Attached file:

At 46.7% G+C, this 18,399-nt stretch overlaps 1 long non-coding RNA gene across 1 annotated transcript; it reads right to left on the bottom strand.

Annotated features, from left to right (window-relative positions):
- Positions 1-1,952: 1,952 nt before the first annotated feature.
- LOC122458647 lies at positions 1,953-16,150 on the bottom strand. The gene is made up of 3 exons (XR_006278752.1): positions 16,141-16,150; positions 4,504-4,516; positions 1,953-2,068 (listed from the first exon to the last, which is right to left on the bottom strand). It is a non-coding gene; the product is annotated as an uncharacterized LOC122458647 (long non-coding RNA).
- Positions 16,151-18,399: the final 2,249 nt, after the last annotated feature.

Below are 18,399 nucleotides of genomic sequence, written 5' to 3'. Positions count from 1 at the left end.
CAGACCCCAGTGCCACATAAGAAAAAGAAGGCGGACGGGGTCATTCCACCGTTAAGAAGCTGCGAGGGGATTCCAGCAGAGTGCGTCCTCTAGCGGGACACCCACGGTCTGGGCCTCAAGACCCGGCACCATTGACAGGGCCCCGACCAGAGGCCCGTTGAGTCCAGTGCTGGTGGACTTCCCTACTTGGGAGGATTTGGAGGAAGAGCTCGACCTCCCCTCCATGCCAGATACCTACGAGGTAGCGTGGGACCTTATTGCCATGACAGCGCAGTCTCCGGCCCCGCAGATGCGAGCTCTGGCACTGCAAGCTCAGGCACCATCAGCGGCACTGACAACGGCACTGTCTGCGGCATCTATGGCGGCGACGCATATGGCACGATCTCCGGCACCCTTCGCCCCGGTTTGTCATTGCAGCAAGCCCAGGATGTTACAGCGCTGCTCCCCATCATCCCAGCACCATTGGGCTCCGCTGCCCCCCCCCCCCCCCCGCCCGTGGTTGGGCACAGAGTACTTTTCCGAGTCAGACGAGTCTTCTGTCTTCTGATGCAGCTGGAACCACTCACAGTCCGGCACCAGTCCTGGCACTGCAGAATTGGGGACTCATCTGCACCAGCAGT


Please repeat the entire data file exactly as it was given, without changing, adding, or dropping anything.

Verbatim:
At 46.7% G+C, this 18,399-nt stretch overlaps 1 long non-coding RNA gene across 1 annotated transcript; it reads right to left on the bottom strand.

Annotated features, from left to right (window-relative positions):
- Positions 1-1,952: 1,952 nt before the first annotated feature.
- LOC122458647 lies at positions 1,953-16,150 on the bottom strand. The gene is made up of 3 exons (XR_006278752.1): positions 16,141-16,150; positions 4,504-4,516; positions 1,953-2,068 (listed from the first exon to the last, which is right to left on the bottom strand). It is a non-coding gene; the product is annotated as an uncharacterized LOC122458647 (long non-coding RNA).
- Positions 16,151-18,399: the final 2,249 nt, after the last annotated feature.

Below are 18,399 nucleotides of genomic sequence, written 5' to 3'. Positions count from 1 at the left end.
CAGACCCCAGTGCCACATAAGAAAAAGAAGGCGGACGGGGTCATTCCACCGTTAAGAAGCTGCGAGGGGATTCCAGCAGAGTGCGTCCTCTAGCGGGACACCCACGGTCTGGGCCTCAAGACCCGGCACCATTGACAGGGCCCCGACCAGAGGCCCGTTGAGTCCAGTGCTGGTGGACTTCCCTACTTGGGAGGATTTGGAGGAAGAGCTCGACCTCCCCTCCATGCCAGATACCTACGAGGTAGCGTGGGACCTTATTGCCATGACAGCGCAGTCTCCGGCCCCGCAGATGCGAGCTCTGGCACTGCAAGCTCAGGCACCATCAGCGGCACTGACAACGGCACTGTCTGCGGCATCTATGGCGGCGACGCATATGGCACGATCTCCGGCACCCTTCGCCCCGGTTTGTCATTGCAGCAAGCCCAGGATGTTACAGCGCTGCTCCCCATCATCCCAGCACCATTGGGCTCCGCTGCCCCCCCCCCCCCCCCGCCCGTGGTTGGGCACAGAGTACTTTTCCGAGTCAGACGAGTCTTCTGTCTTCTGATGCAGCTGGAACCACTCACAGTCCGGCACCAGTCCTGGCACTGCAGAATTGGGGACTCATCTGCACCAGCAGT